This is pain: my Congo-world is dead. I will never, never live that life again. I dance now to another tune. There is no going back. So I weep with the rain….
This is grace: I am home already. And you want to hear real, unfathomable grace?
“You number my wanderings; Put my tears into Your bottle; Are they not in Your book?” (Psalm 56:8)
Who can forbid the rain to fall? Who can mute thunder? Why have I lived for years thinking that to cry my tears and speak my pain is to be disloyal to God? Why has no one ever told me that God numbers my wanderings, catches my tears, and that even these are precious in the story He writes of my life?
So the God who gives rain gives me tears today, tears for what is no longer mine, tears to heal what is still hurting so bad inside….and all the while I know that everything is mine in Christ.
Is it strange?
Grace can be.
Joanna looks up from her school.
“You know, it does sound kind of funny,” she remarks, “I mean, for someone hearing it for the first time. ‘Do you believe in life after death?’”
It sounds strange to this world that celebrates Easter as the time chicks hatch and flowers come back (which, by the way, hasn’t happened yet in this cold country!) that we remember death as we celebrate life.
Why is it so hard to believe?
Spring is coming, and I believe that there will be green grass and that the trees will someday find their coverings again. Someday, there will be dandelions and golden rod. There will be ripe red tomatoes and big juicy watermelons in the garden.
But today, the ground is once more wearing white. White, among the Pygmies in Congo, is the colour of death.
And in my Grandma’s garage, I find a beauty that breaks something inside me. These used to be flowers, now so dry, so withered! So dead. Yet they still wait by the window, the light filtering in from the outside. Photosynthesis for these plants is a mere memory. The light will never bring life back into the dry stems.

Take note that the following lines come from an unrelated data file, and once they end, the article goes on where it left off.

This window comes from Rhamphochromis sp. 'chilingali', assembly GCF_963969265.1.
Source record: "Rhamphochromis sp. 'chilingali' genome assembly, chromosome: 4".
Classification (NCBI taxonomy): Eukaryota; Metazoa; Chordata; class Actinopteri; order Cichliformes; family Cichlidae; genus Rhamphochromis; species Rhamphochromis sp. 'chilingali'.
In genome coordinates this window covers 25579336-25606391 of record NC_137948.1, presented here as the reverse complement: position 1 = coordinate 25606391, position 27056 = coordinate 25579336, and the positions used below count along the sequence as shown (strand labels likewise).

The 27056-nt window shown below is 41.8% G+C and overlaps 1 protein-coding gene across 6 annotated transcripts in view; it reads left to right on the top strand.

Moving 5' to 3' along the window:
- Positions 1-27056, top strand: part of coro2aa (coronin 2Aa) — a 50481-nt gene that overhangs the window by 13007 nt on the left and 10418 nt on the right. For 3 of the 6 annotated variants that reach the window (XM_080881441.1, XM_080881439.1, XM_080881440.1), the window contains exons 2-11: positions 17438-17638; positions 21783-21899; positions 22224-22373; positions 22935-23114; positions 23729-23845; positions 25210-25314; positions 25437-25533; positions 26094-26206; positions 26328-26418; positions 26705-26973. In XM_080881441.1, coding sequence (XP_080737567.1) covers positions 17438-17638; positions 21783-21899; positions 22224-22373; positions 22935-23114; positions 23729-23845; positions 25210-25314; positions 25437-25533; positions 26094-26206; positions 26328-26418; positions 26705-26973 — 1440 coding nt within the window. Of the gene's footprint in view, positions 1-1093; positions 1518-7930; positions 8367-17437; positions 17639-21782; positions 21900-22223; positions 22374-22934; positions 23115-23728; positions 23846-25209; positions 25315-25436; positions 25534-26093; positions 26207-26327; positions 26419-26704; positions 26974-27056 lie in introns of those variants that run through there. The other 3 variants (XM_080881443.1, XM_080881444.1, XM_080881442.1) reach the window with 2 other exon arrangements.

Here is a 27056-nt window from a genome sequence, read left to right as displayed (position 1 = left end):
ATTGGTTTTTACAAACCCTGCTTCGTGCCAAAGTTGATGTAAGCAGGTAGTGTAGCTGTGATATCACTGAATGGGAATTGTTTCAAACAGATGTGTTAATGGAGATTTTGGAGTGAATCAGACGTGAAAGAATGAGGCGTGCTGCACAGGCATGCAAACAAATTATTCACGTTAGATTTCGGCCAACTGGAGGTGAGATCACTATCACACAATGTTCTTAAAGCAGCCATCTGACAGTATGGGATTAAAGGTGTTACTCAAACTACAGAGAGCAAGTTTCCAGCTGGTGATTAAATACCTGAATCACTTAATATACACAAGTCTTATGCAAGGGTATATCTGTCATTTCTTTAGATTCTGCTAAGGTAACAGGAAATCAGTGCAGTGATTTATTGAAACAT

In my life, too, Jesus is wooing my heart back to Gospel truth. Time and time again I see inside my heart and I see death. I come to the cross with my horribly broken heart, so proud, so self-righteous, and there is only one thing to do: die. And there is only one way forward afterwards: life. Life is in my heart too.
Yes, I’m a new creature in an old skin and yet sometimes I despair at how thick my skin is. Habits die hard. But these words speak promise to me:
“Take comfort; you would not seek Me if you had not found Me.”
There is mystery in those words, and there is unspeakable comfort for me, a sinner hungering after God.
And there is more, these words that make me marvel, that speak life when all I see is death….
“If you knew your sins,
you would lose heart.”
“In that case I will lose heart, Lord,
for I believe in their wickedness on the strength of Your assurance.”
“No, for I who tell you this can heal you, and the fact that I tell you is a sign that I want to heal you….I love you more ardently than you have loved your foulness.”
(words from the pen of Blaise Pascal, and, I believe, from the heart of God.)
So be comforted, friends. Today let this thought linger….that there is life after death, though it sounds marvellously strange.
- written the day before Easter –